Omerta Movie Review: It's a Fascinating Fact-File Without Any Insights On Saeed's Life
Watch it for the grotesque, unapologetic portrayal of Omar Saaed by Rao and for certain air of familiarity with ‘fundamentalism’ being defined as the righteous path to building a country.
Image: Twitter/Rajkummar Rao
Cast: Rajkummar Rao,Timothy Ryan Hickernell, Rajesh Tailang
Director: Hansal Mehta
There’s always a certain risk involved when you decide to showcase the life of an infamous person who has been proven guilty of one of the modern world’s most heinous crimes. How do you actually humanize a person who has been declared a monster in the eyes of the law as well as of the public? Happily then, Hansal Mehta’s Omerta stays away from any glorification and sticks to the fact and media representation of a notorious criminal.
Omerta dramatises the life of Pakistani origin real-life terrorist Ahmed Omar Saeed Sheikh, known for his involvement in various attacks, including 9/11 and the establishment of terrorism in Pakistan. And if you were wondering, the title is an Italian term for a criminal code of honor that encompasses absolute non-cooperation with legal authorities. The film is a compelling watch that brings to screen a stitched visual file of speculation comprising what is known about the many activities of Saeed, who has been at the forefront of propagating fundamentalist Islamic terror for nearly 25 years now.
The film runs in no chronological manner jumping from one-time frame to another while covering the acts and routes of Saeed, and this absence of continuity gives it a distinct flavor. However, in order to not glorify or humanise Saeed, the film refrains from dwelling on his life and this becomes its drawback. There is little to no insight about the motivations behind a smart UK citizen turning into a terrorist in the name of jihad. Mehta, who is known for bringing out unnerving, vulnerable human emotions hasn’t taken his signature route this time and it does feel disappointing.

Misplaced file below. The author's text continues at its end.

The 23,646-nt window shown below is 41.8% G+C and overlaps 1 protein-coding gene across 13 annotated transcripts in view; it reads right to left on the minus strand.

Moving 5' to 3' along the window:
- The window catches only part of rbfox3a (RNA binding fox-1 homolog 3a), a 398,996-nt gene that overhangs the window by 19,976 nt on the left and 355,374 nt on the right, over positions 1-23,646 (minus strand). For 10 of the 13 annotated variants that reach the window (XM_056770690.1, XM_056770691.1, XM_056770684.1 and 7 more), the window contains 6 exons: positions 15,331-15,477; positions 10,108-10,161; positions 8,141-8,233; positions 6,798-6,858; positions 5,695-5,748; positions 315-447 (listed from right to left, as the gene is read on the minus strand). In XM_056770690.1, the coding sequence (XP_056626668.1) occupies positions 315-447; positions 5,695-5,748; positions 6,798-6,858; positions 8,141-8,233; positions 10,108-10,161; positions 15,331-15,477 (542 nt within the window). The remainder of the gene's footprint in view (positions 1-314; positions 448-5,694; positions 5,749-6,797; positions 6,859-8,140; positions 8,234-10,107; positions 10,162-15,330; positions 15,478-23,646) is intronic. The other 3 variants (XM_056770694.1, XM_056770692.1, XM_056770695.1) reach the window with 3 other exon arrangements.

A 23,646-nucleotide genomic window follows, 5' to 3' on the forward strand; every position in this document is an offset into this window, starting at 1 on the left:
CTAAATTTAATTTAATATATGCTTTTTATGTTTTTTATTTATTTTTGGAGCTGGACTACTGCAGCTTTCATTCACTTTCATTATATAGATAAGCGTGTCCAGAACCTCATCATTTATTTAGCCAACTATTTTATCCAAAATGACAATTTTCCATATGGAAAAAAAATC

One of the strongest points of the film is lead actor Rajkummar Rao who brings to the screen an unnerving character, one who knows exactly what he’s doing and feels a sense of pride after butchering people as a means of avenging deaths of various Muslims all over the world. There are instances in the film where even Rajkummar's eyes convey the ruthlessness of Saeed’s acts. Omerta once again proves why Rajkummar is the finest actor on the block right now.
The makers have tried to pack and exhibit 25 years of Saaed into a short duration of 93 minutes, thus the film feels overstuffed and the lack of insight into Saeed’s brain and life makes the experience feel incomplete.
There is a series of questions hanging by a thread, which could’ve been dealt with or which we at least hoped would be answered, but just like Saeed’s life, the film ends with no definitive result. The real Saeed is still said to be operating from Hyderabad jail in Pakistan.
The film doesn’t preach reality and states right in the beginning that it has been coloured and flavored by the media reports. Omerta is Mehta’s liberated biopic that proves to be a fascinating fact-file watch of a man who directly defined fundamentalist terrorism in our times, but the lack of insights and background draws it back from being a perfect presentation.
Watch it for the grotesque, unapologetic portrayal of Omar Saaed by Rao and for certain air of familiarity with ‘fundamentalism’ being defined as the righteous path to building a country. There couldn’t have been a better time to release this film.
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